I love Homer Yannos a lot because he writes ‘WOGS RULE’ in the middle of a war because even when his country is being invaded, toilet graffiti is important, mate.
I love Homer Yannos because he’s a giant shit and he owns it. He was probably put in that box when he rocked up to his first day of school with strange Greek food in his lunchbox and everyone turned their nose up and the teachers assumed he was going to be a ~problem child~ because he wasn’t Anglo. He clearly loves being a giant shit, but at the same time there’s such a performative aspect to his actions — if you can’t beat ‘em, join ‘em.
And in a way, Lee Takkam is doing the same thing. Where Homer was meant to be the problem child who broke windows and vandalised toilet blocks, Lee was meant to be quiet and the model minority. He’s sixth grade piano and Ellie doesn’t really know much about him because he’s quiet in class. ‘I remember thinking that all teachers liked me, and then one day in Year 2 I heard the teacher say I was the kind of kid she’d left the city to avoid.’ That’s specifically anti-Asian racism (or at least, it can be easily read as such) because of Australian migration patterns — most immigrant communities are in the cities. Lee doesn’t have the support system of a solid community identity like Homer does. He just tried to fit the narrative because it’s easier for everyone if you don’t try to fight it. He clearly loves piano and film, don’t get me wrong — just as Homer loves breaking windows. But he’s being performative too, and I think that’s really clear in how Ellie sees everyone change after the war starts.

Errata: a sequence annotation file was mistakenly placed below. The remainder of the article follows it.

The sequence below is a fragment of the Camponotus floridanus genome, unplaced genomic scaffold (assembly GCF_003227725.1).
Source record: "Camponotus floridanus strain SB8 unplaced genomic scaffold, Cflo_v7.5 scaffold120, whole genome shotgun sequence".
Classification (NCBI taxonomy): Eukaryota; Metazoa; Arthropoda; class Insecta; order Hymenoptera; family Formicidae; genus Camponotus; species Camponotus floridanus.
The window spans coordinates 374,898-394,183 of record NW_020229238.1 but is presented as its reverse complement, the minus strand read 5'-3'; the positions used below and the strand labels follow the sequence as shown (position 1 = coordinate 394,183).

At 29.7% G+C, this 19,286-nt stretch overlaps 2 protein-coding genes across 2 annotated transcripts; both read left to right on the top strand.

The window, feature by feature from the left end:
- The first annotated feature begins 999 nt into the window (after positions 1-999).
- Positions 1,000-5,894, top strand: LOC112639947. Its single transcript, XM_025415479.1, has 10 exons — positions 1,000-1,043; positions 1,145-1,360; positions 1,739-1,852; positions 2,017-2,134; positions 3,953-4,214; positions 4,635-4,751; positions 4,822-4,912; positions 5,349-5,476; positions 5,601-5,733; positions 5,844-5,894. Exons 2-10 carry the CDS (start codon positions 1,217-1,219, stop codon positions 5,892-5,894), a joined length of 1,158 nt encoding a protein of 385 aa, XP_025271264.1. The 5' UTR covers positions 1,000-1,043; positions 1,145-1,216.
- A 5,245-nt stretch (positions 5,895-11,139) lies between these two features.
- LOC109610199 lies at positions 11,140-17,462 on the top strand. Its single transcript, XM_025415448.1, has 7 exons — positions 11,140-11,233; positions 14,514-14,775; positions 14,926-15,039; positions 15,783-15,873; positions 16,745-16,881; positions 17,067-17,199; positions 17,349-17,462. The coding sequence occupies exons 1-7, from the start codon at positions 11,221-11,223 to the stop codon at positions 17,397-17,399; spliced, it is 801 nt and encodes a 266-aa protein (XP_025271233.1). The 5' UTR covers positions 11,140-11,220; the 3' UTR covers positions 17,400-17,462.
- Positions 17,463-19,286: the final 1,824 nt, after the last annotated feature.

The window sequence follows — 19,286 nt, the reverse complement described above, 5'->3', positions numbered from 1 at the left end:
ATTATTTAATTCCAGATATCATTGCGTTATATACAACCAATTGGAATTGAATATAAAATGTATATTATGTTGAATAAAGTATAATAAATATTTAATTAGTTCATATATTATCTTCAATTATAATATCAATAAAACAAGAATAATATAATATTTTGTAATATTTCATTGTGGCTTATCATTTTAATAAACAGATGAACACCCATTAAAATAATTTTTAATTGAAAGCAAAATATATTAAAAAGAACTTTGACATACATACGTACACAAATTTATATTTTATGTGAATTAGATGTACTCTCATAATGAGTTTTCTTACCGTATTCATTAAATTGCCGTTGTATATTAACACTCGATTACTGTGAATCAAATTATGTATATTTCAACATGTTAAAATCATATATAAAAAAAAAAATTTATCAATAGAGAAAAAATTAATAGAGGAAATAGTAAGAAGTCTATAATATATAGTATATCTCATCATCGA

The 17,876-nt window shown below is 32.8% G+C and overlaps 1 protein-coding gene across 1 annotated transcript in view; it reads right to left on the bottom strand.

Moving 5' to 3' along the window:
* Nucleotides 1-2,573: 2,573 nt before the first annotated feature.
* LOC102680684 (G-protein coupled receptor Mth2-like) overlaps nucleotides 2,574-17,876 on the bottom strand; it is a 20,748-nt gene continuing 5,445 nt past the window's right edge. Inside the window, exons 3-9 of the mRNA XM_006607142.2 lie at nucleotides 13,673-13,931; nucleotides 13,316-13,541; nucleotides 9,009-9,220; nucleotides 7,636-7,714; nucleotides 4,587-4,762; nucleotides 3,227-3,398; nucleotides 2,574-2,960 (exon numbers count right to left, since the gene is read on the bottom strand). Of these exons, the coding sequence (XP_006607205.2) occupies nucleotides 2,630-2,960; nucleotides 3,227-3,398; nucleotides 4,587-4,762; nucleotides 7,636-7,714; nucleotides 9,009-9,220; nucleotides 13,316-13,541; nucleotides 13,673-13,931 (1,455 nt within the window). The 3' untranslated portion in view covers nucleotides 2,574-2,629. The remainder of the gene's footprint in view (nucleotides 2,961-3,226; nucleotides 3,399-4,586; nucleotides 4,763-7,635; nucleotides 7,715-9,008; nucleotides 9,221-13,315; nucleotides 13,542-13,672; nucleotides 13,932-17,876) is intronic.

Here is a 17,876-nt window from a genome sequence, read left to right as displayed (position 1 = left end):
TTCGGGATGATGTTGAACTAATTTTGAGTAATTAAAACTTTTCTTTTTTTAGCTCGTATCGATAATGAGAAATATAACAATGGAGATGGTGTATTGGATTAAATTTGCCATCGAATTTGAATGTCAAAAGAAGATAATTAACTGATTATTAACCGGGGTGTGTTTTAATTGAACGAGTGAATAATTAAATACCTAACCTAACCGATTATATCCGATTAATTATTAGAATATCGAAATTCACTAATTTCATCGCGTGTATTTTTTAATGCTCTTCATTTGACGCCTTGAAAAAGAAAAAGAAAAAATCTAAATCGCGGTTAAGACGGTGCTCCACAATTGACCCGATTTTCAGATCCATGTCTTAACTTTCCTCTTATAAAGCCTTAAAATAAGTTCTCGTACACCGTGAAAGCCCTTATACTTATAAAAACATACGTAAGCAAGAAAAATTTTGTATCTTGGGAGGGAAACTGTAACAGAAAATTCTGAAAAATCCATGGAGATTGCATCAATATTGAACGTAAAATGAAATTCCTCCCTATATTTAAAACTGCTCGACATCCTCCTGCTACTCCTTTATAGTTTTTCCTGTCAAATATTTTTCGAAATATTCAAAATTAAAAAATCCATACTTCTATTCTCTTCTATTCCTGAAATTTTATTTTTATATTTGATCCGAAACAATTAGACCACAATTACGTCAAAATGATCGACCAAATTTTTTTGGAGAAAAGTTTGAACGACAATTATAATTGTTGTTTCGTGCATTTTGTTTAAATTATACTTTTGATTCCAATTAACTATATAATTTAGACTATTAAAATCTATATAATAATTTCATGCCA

The only people who get entirely new facets of their identity (to Ellie, at least) when they start fighting are Fi, Homer and Lee. (Robyn’s determined fighting side has already been seen in netball games and isn’t a surprise.) Fi’s is just that she can be dropped from a much bigger height before she shatters than anyone was expecting — and she’s more surprised than anyone to discover that. But Homer and Lee both start to go directly against their accepted narratives. Homer becomes competent, level-headed and smart. Ellie repeatedly says that the adults wouldn’t have expected that change at all — because that’s not how a person like Homer is meant to act. Lee becomes violent and when he fights his eyes light up — he’s enjoying it, and Ellie doesn’t see that coming either. And while Fi is quite clearly shown as being uncertain about her new qualities, Homer and Lee aren’t, because they’re not new, they’re just parts of them they haven’t been performing until now.